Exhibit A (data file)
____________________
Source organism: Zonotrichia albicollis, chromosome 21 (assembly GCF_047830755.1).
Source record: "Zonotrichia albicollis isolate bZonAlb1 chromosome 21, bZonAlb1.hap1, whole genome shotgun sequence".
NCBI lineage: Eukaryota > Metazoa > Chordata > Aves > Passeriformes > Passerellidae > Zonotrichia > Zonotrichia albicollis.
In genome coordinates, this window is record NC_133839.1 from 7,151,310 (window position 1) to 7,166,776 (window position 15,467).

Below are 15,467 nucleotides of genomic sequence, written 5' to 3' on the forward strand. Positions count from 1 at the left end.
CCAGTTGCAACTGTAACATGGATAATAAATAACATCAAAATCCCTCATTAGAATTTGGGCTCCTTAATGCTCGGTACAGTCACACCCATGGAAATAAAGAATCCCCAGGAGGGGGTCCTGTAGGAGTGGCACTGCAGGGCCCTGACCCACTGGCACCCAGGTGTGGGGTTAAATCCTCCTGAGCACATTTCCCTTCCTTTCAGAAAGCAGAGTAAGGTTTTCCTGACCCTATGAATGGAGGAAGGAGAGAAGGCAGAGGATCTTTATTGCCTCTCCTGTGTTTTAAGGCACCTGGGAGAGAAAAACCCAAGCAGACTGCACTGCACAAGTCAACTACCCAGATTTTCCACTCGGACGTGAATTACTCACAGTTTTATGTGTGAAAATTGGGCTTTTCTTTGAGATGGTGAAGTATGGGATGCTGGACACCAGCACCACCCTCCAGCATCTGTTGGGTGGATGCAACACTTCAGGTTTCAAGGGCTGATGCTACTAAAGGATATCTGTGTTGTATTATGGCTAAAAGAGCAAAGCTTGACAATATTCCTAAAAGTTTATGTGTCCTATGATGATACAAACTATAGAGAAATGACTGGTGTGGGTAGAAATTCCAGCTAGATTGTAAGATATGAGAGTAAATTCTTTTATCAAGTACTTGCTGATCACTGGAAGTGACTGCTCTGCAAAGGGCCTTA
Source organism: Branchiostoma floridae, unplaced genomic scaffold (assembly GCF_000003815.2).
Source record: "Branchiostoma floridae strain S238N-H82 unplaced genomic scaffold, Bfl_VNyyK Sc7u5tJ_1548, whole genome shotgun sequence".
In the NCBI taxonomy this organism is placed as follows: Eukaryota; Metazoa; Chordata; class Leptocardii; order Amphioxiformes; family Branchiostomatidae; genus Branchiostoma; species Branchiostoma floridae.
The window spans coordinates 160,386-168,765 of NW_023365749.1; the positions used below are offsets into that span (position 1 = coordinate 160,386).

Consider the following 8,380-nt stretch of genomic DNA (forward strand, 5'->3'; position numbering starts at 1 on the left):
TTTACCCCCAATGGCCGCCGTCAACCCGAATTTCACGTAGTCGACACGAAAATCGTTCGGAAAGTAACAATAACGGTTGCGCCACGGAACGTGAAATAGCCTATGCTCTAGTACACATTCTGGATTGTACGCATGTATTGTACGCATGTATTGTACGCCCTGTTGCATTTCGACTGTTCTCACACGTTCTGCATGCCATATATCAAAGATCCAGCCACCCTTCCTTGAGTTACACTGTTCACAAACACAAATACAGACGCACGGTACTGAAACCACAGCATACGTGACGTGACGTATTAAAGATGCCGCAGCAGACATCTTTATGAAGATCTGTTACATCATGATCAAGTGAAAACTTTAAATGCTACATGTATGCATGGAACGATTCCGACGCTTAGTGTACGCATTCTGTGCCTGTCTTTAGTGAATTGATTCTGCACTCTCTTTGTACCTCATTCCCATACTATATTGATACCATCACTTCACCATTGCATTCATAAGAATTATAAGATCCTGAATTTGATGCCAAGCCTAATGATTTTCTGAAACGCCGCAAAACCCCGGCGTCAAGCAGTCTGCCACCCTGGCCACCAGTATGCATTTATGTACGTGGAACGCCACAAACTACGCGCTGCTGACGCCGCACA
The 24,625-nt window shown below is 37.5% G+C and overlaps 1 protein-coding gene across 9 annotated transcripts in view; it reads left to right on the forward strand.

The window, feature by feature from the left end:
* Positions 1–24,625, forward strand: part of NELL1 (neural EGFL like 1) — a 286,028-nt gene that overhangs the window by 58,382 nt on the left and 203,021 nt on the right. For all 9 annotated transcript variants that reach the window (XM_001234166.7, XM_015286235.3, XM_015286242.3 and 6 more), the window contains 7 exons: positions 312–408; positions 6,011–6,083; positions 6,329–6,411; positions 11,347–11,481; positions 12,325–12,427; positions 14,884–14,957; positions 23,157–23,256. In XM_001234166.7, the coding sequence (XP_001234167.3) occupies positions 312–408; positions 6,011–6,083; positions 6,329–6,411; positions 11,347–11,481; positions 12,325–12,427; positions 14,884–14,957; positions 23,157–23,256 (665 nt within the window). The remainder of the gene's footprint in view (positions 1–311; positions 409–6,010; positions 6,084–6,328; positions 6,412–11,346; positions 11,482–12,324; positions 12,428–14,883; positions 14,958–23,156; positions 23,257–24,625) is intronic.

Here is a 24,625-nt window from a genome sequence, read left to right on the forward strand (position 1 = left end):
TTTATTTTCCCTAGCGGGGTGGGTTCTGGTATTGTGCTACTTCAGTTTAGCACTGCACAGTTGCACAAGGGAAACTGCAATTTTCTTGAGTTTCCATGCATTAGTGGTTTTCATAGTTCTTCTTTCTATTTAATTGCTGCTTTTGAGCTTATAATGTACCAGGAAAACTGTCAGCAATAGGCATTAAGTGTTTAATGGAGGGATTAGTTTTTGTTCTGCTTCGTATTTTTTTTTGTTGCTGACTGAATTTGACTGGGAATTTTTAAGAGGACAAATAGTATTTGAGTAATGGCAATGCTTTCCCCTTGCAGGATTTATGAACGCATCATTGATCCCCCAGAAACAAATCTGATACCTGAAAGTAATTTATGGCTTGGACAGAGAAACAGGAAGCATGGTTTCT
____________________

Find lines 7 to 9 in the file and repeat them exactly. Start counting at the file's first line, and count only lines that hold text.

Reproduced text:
Source organism: Branchiostoma floridae, unplaced genomic scaffold (assembly GCF_000003815.2).
Source record: "Branchiostoma floridae strain S238N-H82 unplaced genomic scaffold, Bfl_VNyyK Sc7u5tJ_1548, whole genome shotgun sequence".
In the NCBI taxonomy this organism is placed as follows: Eukaryota; Metazoa; Chordata; class Leptocardii; order Amphioxiformes; family Branchiostomatidae; genus Branchiostoma; species Branchiostoma floridae.